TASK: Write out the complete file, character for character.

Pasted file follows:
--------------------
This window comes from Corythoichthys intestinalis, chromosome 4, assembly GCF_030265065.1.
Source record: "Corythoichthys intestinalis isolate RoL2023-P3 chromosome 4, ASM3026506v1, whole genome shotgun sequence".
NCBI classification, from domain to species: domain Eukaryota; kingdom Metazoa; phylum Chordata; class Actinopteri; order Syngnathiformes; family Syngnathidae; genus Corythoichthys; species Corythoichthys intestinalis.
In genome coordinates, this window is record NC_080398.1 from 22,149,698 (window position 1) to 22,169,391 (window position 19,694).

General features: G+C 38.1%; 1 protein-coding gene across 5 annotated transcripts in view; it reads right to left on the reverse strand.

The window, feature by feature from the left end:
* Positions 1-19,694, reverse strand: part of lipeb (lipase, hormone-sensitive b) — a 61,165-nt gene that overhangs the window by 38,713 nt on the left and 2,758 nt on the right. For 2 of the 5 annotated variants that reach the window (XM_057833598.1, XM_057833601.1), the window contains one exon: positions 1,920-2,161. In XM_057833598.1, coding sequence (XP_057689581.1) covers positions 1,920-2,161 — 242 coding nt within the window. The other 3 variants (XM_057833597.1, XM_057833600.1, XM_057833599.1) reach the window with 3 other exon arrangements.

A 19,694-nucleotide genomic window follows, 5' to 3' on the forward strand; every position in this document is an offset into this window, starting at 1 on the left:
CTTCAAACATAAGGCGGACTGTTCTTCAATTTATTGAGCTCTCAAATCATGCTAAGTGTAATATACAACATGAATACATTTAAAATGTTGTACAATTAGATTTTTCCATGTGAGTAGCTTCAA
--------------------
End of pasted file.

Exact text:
This window comes from Corythoichthys intestinalis, chromosome 4, assembly GCF_030265065.1.
Source record: "Corythoichthys intestinalis isolate RoL2023-P3 chromosome 4, ASM3026506v1, whole genome shotgun sequence".
NCBI classification, from domain to species: domain Eukaryota; kingdom Metazoa; phylum Chordata; class Actinopteri; order Syngnathiformes; family Syngnathidae; genus Corythoichthys; species Corythoichthys intestinalis.
In genome coordinates, this window is record NC_080398.1 from 22,149,698 (window position 1) to 22,169,391 (window position 19,694).

General features: G+C 38.1%; 1 protein-coding gene across 5 annotated transcripts in view; it reads right to left on the reverse strand.

The window, feature by feature from the left end:
* Positions 1-19,694, reverse strand: part of lipeb (lipase, hormone-sensitive b) — a 61,165-nt gene that overhangs the window by 38,713 nt on the left and 2,758 nt on the right. For 2 of the 5 annotated variants that reach the window (XM_057833598.1, XM_057833601.1), the window contains one exon: positions 1,920-2,161. In XM_057833598.1, coding sequence (XP_057689581.1) covers positions 1,920-2,161 — 242 coding nt within the window. The other 3 variants (XM_057833597.1, XM_057833600.1, XM_057833599.1) reach the window with 3 other exon arrangements.

A 19,694-nucleotide genomic window follows, 5' to 3' on the forward strand; every position in this document is an offset into this window, starting at 1 on the left:
CTTCAAACATAAGGCGGACTGTTCTTCAATTTATTGAGCTCTCAAATCATGCTAAGTGTAATATACAACATGAATACATTTAAAATGTTGTACAATTAGATTTTTCCATGTGAGTAGCTTCAA